As I was leaving, the French Foreign Minister is the one who gave a going away party for me. I loved Hubert Vedrine, but we had had this ridiculous argument as to whether France would sign on to the
Community of Democracies.They were the only country that didn’t.
Anyway, the French had been beastly. Hubert Vedrine gives this going-away party for me and Igor Ivanov brings, as his present, a platter out of that Russian china that says,
Madeleine’s Dream Team.Then there is a mug with a picture of each of the foreign ministers on it. It was just a sign that we created this diplomatic group that managed to get something done through many, many difficulties and mistakes. So that is the thing I really am proudest of.
Also, I was very upset that as a part of ABC the new administration paid no attention to the Balkans because we had. I was just in Kosovo last summer. Now it’s a pretty precarious story again. The saddest part is now the Serbian Orthodox churches are surrounded with barbed wire and are run down. Some little girl started singing some song that I didn’t understand a word of, but I knew she was singing about the fact that she wanted to cut the throats of the Serbs. So the bottom line is that nothing ever is totally done and you can’t just check off a list that you have agreed. That’s going to be the story on Iraq. Foreign policy is a management process as much as anything, and you can’t take your eye off the ball.
I think a lot of what future scholars will judge you on will be what happens on your watch. You’re a scholar; you understand. There’s a full acknowledgment that there are crossroads at every election and that you can’t necessarily be held accountable for what somebody—
No, but the sad part is things don’t stay done at all. The attempt, and I think I was pretty good at this, I must say I’m proud of this. I actually did develop some good bipartisan vibes. The fact that Jesse Helms and I—they gave me a standing ovation when I had my last testimony before the Foreign Relations Committee. There are some very funny CSPAN tapes of Jesse Helms winking at me. I really worked that issue in many ways. I thought it was very important to do that. So there are some things I feel really good about. But you hate to see things unravel. A lot of it has unraveled.
The thing that I—and this is as good a way as any to close—is that I’m always introduced as the first woman Secretary of State, which I was. But I also, and I can’t believe I actually did this, shortly after the President named me as Secretary of State, I said that I was the last Secretary of State of the 20th century and the first of the 21st. Afterwards I thought how could I have been so presumptuous as to say that. I made it sound as if I knew he was going to keep me four years. Well he did, so I was.
We made a serious effort to change institutions to meet the demands of the 21st century. The problem we did not anticipate is that individuals matter as much as institutions. So we made changes and put people in charge who believed in what they were being asked to do. Then the election happened.
I wanted to make arms control central to American foreign policy. We make John Holum head of ACDA and an Undersecretary of State. Then they put John Bolton in the position. So you take the enemy of arms control and give him this incredible power. It makes you wonder about institutional reform. But we were trying to get ourselves ready for the 21st century. We did care about the environment. We did begin to look at a whole host of new transnational issues and saw that the threats and policies, challenges, etc., would be different in the 21st century. I think we’re not going to be able—maybe we’ll be judged on that or not. But that, for me, was the interesting part, that I’m the first woman. The century thing I found interesting, and mostly as a complete, slobbering sentimentalist about the United States. I am so very proud to be a part of American history and to have the opportunity to talk to you about this. Because I have really loved what I did, and I always love to talk about it.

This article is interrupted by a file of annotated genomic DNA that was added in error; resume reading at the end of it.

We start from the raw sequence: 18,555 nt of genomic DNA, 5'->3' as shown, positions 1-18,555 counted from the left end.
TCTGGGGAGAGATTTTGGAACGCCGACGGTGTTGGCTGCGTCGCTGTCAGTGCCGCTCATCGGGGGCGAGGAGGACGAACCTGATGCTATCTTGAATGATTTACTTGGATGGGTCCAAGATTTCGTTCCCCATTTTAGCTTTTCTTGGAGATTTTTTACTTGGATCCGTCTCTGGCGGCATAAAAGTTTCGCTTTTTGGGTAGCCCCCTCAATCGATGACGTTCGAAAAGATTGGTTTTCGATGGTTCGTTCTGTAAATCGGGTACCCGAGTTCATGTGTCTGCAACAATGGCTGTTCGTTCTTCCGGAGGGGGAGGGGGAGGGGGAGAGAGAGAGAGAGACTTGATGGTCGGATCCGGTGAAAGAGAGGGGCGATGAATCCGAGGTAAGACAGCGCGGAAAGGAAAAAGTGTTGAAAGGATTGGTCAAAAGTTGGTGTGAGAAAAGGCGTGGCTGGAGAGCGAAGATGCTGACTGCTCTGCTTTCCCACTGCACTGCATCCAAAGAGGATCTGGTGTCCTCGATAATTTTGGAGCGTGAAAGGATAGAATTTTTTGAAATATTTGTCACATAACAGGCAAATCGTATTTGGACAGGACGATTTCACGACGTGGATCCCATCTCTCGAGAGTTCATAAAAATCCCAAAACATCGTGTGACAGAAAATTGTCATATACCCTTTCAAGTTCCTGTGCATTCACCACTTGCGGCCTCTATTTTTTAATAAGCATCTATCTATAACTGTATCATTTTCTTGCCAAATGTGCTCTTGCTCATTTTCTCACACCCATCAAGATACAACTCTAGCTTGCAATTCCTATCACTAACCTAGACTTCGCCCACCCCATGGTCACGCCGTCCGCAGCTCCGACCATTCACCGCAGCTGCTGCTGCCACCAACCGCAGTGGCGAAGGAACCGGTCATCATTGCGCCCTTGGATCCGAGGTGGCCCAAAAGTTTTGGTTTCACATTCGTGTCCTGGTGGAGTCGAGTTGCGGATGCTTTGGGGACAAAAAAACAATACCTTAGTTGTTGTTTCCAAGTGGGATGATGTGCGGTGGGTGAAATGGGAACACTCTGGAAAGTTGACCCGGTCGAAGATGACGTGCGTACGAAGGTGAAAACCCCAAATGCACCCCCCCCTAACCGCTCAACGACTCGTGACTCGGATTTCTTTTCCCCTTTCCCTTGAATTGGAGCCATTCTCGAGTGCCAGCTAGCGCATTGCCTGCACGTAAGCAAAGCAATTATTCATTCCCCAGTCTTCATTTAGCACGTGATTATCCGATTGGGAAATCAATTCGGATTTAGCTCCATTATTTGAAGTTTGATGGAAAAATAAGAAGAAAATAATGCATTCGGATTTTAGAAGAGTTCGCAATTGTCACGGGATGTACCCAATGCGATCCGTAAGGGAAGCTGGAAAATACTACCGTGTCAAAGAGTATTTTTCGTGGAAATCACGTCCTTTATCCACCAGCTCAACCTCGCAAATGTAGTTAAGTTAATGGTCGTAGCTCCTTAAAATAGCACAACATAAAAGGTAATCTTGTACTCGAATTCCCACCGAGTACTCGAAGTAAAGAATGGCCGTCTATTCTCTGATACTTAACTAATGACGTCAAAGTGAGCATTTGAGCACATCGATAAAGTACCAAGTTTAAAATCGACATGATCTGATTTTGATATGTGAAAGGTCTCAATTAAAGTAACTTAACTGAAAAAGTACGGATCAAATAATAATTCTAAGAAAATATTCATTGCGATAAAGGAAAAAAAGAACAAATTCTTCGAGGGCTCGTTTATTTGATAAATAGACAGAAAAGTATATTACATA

It shows through. You commented at one point during the break that you felt you were envious of our jobs, and we understand, although not all the interviews go as swimmingly as the one today. But we’re privileged to have a front-row seat to history. When everything goes right and the stars are aligned perfectly, then we have an occasion like we had today. I think the most remarkable thing is that having spent a great deal of time with this book, that I told you I have a high regard for, we managed to put in a very good day today and add a lot to what you already had here that I think people are going to find useful for a long time.
Thank you. I just think there are so many fascinating things that happen. It’s a good period. I hope very much that history judges Clinton well. I just think—and it isn’t just by comparison with these people—he really was a remarkable President. His influence continues in a way that is also quite remarkable. People can put up with his being late and they deal with it.
That’s an unwritten chapter in his life, but don’t stop writing. My guess is that as you continue to see things that are going on in the world, there may be new lessons drawn out of your experience, and we’d like to hear more.
I will. I think I’ve got a lot of things I want to say. But the thing that is hard, I have to tell you; I’m such an optimist, and carping all the time is not something that I enjoy. But it’s pretty bad out there, pretty bad.
We’ll see what happens in November. It may get better in November.
The thing that I’m really sorry about, as I said at some point, is that democracy is getting a bad name. Part of the issue is that Democrats are turning away from democracy promotion, so that’s the hard part.
Don’t be a stranger. Come see us again. We now know that what it takes to keep you overnight is a dinner up at Monticello.
That may do it.
To download the transcript or interviwee background material, please see the following links:
This is one of the many interviews that comprise the Edward M. Kennedy Oral History. For more information about the Edward M. Kennedy Oral History, including links to all interviews, please click here.